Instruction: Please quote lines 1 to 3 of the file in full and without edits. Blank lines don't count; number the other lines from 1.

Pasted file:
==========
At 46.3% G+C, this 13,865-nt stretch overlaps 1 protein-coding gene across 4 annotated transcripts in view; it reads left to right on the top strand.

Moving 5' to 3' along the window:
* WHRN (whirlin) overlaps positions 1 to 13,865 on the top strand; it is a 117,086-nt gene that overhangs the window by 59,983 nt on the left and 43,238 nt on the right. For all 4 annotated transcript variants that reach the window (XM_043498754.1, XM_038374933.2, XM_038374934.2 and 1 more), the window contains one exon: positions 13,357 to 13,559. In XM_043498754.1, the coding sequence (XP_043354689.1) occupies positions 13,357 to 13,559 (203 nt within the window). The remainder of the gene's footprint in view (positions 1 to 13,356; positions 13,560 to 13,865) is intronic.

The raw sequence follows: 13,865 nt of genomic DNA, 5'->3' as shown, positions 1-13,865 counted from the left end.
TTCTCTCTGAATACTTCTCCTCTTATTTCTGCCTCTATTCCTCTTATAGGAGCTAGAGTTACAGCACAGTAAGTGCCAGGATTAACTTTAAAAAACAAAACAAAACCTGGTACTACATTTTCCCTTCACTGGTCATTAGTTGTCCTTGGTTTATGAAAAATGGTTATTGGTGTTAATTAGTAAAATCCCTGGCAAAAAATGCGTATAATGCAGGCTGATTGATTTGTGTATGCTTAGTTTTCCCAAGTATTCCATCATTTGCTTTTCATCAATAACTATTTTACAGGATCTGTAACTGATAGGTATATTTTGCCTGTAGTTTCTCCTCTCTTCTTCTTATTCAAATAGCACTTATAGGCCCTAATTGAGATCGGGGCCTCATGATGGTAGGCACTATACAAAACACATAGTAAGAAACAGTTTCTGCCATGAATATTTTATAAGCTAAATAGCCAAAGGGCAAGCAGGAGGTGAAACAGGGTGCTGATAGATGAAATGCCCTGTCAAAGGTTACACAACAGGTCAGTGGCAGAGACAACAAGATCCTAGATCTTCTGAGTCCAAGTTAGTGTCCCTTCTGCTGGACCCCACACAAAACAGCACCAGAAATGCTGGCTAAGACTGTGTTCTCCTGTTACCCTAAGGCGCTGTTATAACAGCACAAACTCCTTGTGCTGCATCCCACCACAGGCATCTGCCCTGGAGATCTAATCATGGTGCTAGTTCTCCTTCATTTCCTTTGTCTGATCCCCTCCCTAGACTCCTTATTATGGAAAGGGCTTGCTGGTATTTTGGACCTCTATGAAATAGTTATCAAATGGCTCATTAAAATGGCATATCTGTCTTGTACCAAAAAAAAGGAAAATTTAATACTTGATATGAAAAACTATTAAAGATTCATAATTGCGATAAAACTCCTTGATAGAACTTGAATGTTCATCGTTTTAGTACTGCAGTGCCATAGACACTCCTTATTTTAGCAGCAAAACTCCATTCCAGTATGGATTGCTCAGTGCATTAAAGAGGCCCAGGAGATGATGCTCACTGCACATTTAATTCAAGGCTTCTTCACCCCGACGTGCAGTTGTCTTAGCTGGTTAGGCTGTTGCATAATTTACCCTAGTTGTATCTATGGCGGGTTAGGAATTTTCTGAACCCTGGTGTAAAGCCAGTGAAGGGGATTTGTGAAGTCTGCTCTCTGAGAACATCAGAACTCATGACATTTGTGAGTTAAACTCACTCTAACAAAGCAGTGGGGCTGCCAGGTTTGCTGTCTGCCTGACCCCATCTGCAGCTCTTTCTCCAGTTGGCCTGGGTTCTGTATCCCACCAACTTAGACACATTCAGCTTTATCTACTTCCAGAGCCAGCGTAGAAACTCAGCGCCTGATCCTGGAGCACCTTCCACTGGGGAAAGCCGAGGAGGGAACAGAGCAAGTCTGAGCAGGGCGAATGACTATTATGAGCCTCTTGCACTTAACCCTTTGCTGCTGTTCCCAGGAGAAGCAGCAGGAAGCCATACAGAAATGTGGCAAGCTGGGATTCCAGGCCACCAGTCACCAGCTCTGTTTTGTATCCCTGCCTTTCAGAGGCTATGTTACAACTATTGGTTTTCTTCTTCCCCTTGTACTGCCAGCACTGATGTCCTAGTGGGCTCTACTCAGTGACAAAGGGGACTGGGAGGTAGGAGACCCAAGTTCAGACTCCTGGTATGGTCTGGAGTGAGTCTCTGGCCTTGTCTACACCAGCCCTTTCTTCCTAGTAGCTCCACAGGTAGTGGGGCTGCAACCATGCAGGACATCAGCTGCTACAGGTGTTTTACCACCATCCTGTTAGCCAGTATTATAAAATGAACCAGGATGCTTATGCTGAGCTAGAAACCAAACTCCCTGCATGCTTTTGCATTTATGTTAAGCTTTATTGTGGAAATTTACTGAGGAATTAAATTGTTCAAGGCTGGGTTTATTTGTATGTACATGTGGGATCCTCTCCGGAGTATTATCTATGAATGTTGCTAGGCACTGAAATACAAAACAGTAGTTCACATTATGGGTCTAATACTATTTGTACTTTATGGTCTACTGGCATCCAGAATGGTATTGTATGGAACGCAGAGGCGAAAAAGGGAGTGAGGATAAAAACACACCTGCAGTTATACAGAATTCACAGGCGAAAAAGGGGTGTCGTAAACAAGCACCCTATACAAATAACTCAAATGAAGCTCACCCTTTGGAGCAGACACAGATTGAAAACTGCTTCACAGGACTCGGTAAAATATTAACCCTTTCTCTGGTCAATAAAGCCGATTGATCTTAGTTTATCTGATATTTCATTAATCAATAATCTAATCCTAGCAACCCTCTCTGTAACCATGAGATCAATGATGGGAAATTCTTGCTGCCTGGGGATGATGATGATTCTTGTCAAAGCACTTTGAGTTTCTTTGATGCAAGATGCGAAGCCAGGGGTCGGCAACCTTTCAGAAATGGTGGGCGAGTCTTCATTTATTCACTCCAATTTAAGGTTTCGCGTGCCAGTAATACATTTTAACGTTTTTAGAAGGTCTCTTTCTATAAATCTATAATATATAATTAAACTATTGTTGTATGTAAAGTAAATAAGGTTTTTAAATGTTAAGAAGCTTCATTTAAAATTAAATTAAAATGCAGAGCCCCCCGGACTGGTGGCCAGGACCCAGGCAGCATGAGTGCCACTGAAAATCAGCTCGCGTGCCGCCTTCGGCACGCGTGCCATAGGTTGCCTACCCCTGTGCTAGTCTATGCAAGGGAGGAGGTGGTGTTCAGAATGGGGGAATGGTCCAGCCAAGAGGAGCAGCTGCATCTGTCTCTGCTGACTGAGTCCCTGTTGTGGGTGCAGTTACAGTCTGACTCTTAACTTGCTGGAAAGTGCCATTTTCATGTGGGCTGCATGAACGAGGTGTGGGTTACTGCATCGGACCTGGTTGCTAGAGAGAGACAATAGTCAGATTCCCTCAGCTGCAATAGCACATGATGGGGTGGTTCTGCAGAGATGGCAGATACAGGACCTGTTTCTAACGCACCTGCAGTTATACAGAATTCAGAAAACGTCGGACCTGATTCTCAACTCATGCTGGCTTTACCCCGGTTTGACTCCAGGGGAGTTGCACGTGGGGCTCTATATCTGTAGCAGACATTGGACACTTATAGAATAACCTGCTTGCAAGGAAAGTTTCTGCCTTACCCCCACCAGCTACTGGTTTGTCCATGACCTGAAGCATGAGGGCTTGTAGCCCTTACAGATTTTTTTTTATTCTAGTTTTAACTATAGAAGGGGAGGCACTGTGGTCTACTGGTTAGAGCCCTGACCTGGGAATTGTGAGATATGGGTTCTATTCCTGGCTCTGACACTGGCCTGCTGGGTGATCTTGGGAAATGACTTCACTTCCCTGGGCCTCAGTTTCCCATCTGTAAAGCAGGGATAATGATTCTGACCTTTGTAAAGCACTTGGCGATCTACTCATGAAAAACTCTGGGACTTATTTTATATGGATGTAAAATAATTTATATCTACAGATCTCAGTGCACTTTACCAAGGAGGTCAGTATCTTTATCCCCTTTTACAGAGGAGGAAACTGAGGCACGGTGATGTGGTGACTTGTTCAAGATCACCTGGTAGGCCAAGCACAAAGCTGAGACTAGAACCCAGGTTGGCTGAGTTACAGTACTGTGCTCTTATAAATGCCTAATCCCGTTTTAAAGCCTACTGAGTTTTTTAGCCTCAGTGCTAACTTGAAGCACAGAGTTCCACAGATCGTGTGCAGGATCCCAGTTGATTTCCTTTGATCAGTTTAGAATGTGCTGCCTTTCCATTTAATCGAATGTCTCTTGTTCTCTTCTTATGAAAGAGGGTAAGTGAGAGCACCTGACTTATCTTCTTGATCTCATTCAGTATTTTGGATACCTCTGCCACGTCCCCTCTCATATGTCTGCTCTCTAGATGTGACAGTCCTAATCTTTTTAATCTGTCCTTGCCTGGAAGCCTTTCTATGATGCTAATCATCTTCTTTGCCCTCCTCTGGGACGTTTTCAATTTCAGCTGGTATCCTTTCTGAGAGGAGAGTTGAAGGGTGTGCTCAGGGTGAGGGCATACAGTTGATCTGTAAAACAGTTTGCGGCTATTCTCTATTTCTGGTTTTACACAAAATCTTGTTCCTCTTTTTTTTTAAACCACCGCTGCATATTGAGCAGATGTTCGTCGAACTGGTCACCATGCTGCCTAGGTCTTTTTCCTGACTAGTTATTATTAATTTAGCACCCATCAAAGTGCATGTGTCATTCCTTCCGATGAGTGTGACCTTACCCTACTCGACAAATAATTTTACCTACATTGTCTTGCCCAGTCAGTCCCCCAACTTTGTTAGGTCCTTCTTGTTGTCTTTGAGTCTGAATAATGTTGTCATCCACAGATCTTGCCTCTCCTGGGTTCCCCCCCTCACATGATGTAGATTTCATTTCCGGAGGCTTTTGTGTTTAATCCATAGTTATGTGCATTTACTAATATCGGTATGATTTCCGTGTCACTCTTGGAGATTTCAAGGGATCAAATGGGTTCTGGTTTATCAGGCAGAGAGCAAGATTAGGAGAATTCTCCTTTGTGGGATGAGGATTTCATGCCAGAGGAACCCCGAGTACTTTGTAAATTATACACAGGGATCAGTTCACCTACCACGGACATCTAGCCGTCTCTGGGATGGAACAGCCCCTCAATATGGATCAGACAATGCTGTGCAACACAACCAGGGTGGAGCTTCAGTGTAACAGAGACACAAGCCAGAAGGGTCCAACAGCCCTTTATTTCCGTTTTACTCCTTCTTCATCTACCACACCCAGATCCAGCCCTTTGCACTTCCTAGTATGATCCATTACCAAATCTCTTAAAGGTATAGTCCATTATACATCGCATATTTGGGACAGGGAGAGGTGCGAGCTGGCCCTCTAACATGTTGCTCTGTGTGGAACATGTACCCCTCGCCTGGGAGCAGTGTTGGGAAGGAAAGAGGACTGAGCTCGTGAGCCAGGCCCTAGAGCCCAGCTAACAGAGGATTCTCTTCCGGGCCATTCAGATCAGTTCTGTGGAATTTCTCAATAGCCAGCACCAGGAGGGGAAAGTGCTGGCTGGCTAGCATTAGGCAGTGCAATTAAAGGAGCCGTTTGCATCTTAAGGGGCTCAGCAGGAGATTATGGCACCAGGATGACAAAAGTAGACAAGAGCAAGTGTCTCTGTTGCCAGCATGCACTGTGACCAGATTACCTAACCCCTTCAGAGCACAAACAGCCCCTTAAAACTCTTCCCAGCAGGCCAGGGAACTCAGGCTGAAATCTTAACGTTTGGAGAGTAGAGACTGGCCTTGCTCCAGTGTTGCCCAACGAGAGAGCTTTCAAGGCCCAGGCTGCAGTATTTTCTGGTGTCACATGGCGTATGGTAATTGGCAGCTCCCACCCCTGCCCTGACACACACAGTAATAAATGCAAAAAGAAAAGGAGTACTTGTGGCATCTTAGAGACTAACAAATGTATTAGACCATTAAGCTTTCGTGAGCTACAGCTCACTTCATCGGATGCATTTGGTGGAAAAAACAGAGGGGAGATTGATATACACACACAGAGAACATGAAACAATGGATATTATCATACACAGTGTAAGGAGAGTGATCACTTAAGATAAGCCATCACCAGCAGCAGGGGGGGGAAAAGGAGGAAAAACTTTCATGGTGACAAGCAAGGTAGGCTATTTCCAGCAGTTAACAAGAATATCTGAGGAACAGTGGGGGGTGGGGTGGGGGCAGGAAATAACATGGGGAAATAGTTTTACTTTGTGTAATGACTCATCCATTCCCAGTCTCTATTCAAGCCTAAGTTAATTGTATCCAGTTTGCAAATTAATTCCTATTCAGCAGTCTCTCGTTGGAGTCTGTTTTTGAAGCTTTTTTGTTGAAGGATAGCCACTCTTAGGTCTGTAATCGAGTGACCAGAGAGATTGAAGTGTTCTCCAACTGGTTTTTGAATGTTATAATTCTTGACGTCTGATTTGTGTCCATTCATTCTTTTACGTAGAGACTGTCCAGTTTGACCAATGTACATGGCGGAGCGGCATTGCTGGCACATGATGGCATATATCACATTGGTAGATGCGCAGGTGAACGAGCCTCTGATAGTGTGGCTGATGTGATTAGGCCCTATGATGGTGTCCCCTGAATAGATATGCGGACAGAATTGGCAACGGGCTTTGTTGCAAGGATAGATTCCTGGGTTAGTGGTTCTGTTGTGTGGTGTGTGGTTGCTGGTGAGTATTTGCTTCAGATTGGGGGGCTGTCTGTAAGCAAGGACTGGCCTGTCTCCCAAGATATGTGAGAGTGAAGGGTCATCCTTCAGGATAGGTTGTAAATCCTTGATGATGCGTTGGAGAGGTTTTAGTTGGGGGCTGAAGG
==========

At 46.3% G+C, this 13,865-nt stretch overlaps 1 protein-coding gene across 4 annotated transcripts in view; it reads left to right on the top strand.

Moving 5' to 3' along the window:
* WHRN (whirlin) overlaps positions 1 to 13,865 on the top strand; it is a 117,086-nt gene that overhangs the window by 59,983 nt on the left and 43,238 nt on the right. For all 4 annotated transcript variants that reach the window (XM_043498754.1, XM_038374933.2, XM_038374934.2 and 1 more), the window contains one exon: positions 13,357 to 13,559. In XM_043498754.1, the coding sequence (XP_043354689.1) occupies positions 13,357 to 13,559 (203 nt within the window). The remainder of the gene's footprint in view (positions 1 to 13,356; positions 13,560 to 13,865) is intronic.